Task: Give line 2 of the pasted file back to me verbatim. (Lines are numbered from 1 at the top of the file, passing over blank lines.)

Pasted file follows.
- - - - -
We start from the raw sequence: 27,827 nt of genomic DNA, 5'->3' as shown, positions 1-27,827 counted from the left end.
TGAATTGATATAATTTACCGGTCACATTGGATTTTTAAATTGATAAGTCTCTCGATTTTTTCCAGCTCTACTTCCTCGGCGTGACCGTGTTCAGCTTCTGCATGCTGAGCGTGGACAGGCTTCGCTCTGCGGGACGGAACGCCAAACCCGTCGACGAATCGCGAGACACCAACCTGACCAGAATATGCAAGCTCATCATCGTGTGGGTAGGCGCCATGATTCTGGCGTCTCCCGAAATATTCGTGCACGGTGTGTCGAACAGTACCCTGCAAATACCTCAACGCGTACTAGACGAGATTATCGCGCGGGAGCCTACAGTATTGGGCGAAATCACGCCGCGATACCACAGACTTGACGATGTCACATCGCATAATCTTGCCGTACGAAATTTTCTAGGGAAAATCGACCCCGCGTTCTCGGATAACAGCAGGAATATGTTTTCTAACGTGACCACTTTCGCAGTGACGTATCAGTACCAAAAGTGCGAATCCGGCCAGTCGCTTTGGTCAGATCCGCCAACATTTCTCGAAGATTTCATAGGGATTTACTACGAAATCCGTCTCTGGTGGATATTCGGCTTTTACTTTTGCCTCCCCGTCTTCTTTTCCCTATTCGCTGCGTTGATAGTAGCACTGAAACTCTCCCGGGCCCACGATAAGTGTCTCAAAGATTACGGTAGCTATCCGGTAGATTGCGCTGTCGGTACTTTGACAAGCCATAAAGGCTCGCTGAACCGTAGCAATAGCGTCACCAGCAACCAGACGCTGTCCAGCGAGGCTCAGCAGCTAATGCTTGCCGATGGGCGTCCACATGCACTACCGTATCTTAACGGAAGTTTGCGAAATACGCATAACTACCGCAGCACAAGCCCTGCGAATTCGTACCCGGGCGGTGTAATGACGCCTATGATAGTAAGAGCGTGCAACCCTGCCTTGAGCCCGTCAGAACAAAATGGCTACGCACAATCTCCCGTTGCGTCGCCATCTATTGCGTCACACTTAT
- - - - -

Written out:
TGAATTGATATAATTTACCGGTCACATTGGATTTTTAAATTGATAAGTCTCTCGATTTTTTCCAGCTCTACTTCCTCGGCGTGACCGTGTTCAGCTTCTGCATGCTGAGCGTGGACAGGCTTCGCTCTGCGGGACGGAACGCCAAACCCGTCGACGAATCGCGAGACACCAACCTGACCAGAATATGCAAGCTCATCATCGTGTGGGTAGGCGCCATGATTCTGGCGTCTCCCGAAATATTCGTGCACGGTGTGTCGAACAGTACCCTGCAAATACCTCAACGCGTACTAGACGAGATTATCGCGCGGGAGCCTACAGTATTGGGCGAAATCACGCCGCGATACCACAGACTTGACGATGTCACATCGCATAATCTTGCCGTACGAAATTTTCTAGGGAAAATCGACCCCGCGTTCTCGGATAACAGCAGGAATATGTTTTCTAACGTGACCACTTTCGCAGTGACGTATCAGTACCAAAAGTGCGAATCCGGCCAGTCGCTTTGGTCAGATCCGCCAACATTTCTCGAAGATTTCATAGGGATTTACTACGAAATCCGTCTCTGGTGGATATTCGGCTTTTACTTTTGCCTCCCCGTCTTCTTTTCCCTATTCGCTGCGTTGATAGTAGCACTGAAACTCTCCCGGGCCCACGATAAGTGTCTCAAAGATTACGGTAGCTATCCGGTAGATTGCGCTGTCGGTACTTTGACAAGCCATAAAGGCTCGCTGAACCGTAGCAATAGCGTCACCAGCAACCAGACGCTGTCCAGCGAGGCTCAGCAGCTAATGCTTGCCGATGGGCGTCCACATGCACTACCGTATCTTAACGGAAGTTTGCGAAATACGCATAACTACCGCAGCACAAGCCCTGCGAATTCGTACCCGGGCGGTGTAATGACGCCTATGATAGTAAGAGCGTGCAACCCTGCCTTGAGCCCGTCAGAACAAAATGGCTACGCACAATCTCCCGTTGCGTCGCCATCTATTGCGTCACACTTAT